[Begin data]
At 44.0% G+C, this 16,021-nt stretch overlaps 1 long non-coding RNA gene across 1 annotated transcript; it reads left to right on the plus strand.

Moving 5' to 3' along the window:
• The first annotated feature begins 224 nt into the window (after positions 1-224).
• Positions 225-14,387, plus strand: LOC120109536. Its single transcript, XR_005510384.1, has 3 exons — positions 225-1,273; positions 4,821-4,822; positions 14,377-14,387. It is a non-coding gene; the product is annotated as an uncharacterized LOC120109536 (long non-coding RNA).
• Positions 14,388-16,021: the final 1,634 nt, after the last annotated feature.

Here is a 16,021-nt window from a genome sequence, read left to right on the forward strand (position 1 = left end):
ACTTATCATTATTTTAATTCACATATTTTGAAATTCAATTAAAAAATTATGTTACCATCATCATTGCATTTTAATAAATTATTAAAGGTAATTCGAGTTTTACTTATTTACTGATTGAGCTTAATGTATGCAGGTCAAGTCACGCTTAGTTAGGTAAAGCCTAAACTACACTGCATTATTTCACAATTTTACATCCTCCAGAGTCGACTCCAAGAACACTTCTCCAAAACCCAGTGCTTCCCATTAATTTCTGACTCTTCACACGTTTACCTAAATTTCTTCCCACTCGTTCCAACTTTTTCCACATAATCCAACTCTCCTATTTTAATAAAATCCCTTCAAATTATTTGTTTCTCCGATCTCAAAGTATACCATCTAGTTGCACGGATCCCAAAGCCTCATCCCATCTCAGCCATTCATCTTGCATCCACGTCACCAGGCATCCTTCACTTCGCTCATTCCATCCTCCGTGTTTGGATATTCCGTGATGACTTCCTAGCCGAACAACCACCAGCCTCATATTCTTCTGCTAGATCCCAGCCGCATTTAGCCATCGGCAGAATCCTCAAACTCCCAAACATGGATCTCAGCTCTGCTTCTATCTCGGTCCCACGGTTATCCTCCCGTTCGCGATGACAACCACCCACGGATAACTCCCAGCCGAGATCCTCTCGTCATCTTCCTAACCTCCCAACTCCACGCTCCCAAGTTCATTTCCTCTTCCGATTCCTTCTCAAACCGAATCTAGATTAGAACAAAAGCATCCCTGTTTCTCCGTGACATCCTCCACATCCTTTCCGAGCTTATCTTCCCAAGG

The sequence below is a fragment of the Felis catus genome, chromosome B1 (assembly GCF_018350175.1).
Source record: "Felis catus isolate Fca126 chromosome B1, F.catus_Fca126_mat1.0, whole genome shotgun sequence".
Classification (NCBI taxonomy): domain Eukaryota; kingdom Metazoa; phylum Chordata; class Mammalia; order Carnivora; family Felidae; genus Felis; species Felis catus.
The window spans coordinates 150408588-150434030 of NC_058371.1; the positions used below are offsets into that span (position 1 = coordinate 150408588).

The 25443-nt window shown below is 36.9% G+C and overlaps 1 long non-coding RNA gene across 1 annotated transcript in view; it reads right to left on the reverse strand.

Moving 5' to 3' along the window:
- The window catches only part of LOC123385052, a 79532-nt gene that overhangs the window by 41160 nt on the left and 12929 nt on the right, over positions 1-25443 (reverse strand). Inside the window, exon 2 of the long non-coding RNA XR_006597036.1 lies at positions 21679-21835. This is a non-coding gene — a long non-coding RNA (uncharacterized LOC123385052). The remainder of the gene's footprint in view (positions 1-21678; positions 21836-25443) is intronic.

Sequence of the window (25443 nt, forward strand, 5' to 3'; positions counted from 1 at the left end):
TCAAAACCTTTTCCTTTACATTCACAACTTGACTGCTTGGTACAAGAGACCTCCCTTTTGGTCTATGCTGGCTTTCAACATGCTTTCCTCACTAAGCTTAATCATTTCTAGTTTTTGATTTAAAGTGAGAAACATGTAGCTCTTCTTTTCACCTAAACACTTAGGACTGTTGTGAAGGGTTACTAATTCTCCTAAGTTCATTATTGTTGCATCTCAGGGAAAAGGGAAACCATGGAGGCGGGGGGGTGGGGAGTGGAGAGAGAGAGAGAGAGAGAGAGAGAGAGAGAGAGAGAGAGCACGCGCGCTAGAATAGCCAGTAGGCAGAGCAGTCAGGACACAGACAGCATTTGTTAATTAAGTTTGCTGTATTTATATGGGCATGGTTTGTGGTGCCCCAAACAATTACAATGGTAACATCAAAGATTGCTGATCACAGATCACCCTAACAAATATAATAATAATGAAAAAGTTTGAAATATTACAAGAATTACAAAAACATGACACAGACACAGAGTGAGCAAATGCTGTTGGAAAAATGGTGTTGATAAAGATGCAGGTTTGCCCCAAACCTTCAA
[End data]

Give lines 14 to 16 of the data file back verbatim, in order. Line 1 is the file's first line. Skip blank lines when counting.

- The window catches only part of LOC123385052, a 79532-nt gene that overhangs the window by 41160 nt on the left and 12929 nt on the right, over positions 1-25443 (reverse strand). Inside the window, exon 2 of the long non-coding RNA XR_006597036.1 lies at positions 21679-21835. This is a non-coding gene — a long non-coding RNA (uncharacterized LOC123385052). The remainder of the gene's footprint in view (positions 1-21678; positions 21836-25443) is intronic.

Sequence of the window (25443 nt, forward strand, 5' to 3'; positions counted from 1 at the left end):
TCAAAACCTTTTCCTTTACATTCACAACTTGACTGCTTGGTACAAGAGACCTCCCTTTTGGTCTATGCTGGCTTTCAACATGCTTTCCTCACTAAGCTTAATCATTTCTAGTTTTTGATTTAAAGTGAGAAACATGTAGCTCTTCTTTTCACCTAAACACTTAGGACTGTTGTGAAGGGTTACTAATTCTCCTAAGTTCATTATTGTTGCATCTCAGGGAAAAGGGAAACCATGGAGGCGGGGGGGTGGGGAGTGGAGAGAGAGAGAGAGAGAGAGAGAGAGAGAGAGAGAGAGAGCACGCGCGCTAGAATAGCCAGTAGGCAGAGCAGTCAGGACACAGACAGCATTTGTTAATTAAGTTTGCTGTATTTATATGGGCATGGTTTGTGGTGCCCCAAACAATTACAATGGTAACATCAAAGATTGCTGATCACAGATCACCCTAACAAATATAATAATAATGAAAAAGTTTGAAATATTACAAGAATTACAAAAACATGACACAGACACAGAGTGAGCAAATGCTGTTGGAAAAATGGTGTTGATAAAGATGCAGGTTTGCCCCAAACCTTCAA